A solar tower is an environment-friendly way of generating power by exploiting the temperature differential between air at ground level and air at a significant elevation. One design slated to be built in Australia as early as 2006 is a kilometer tall and would produce as much energy as a small nuclear reactor. A proof-of-concept design in Spain is 195 meters tall and was able to produce as much as 50 kW of power.
At the base of a solar tower is a solar collector - a huge (~25,000 acres or 100 square kilometers) transparent circular skirt made of plastic that creates a greenhouse effect and heats the air trapped in the skirt. The solar tower is hollow, like a chimney, and extracts energy from the hot air rising rapidly to the top of the tower using turbines. The taller the tower, the more energy is extracted. The tower works 24 hours a day because the ground underneath the tower retains heat absorbed during the day and continues to release it at night.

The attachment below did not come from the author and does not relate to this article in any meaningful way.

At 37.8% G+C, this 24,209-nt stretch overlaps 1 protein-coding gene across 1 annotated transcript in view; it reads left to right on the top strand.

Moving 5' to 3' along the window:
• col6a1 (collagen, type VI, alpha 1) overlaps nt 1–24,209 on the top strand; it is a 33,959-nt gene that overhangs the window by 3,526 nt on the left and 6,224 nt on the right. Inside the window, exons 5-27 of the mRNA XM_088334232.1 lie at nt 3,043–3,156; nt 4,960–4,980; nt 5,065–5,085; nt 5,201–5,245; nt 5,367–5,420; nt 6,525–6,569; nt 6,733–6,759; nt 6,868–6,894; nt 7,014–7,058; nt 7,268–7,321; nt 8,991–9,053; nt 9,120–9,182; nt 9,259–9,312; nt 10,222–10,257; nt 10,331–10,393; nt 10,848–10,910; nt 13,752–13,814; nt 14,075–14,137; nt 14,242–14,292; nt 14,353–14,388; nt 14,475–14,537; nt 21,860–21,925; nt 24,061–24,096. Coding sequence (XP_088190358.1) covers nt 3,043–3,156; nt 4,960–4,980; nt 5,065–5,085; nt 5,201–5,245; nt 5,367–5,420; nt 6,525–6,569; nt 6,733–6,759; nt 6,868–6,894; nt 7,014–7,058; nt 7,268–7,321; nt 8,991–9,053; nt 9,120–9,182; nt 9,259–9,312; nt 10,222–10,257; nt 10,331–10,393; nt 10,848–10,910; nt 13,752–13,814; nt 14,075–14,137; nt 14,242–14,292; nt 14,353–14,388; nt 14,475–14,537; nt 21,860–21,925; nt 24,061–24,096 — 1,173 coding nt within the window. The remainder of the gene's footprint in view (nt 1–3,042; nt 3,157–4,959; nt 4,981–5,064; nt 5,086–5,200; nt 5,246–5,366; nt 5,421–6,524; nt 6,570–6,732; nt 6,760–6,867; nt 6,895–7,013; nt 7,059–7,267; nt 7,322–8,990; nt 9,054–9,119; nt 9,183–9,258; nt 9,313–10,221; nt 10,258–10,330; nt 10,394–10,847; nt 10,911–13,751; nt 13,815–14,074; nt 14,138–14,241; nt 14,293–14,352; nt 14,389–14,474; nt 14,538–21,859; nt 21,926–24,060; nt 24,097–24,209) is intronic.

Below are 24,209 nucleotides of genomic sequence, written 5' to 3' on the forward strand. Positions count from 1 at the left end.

The Australian solar tower is forecasted to cost about $500 million and would be the tallest man-made structure in the world, almost twice the size of Toronto's CN Tower. Its construction would be undertaken by the Melbourne-based EnviroMission Limited, with support from the Australian government. It is estimated that the tower would produce 200 megawatts, enough electricity to power 200,000 homes, and keep almost a million tons of greenhouse gas out of the atmosphere annually. A solar tower would be a massive landmark, visible from as far as 80 miles away. It requires a staff of only 15 technicians to operate.
The solar tower is perhaps the most impressive proposed alternative to fossil fuels or nuclear power. It would be an ideal stopgap measure to supply the human race with cheap power until we develop fusion power, improve on fission, find a way to deploy large networks of solar panels, or come up with some even better idea to supply ourselves with the power we crave.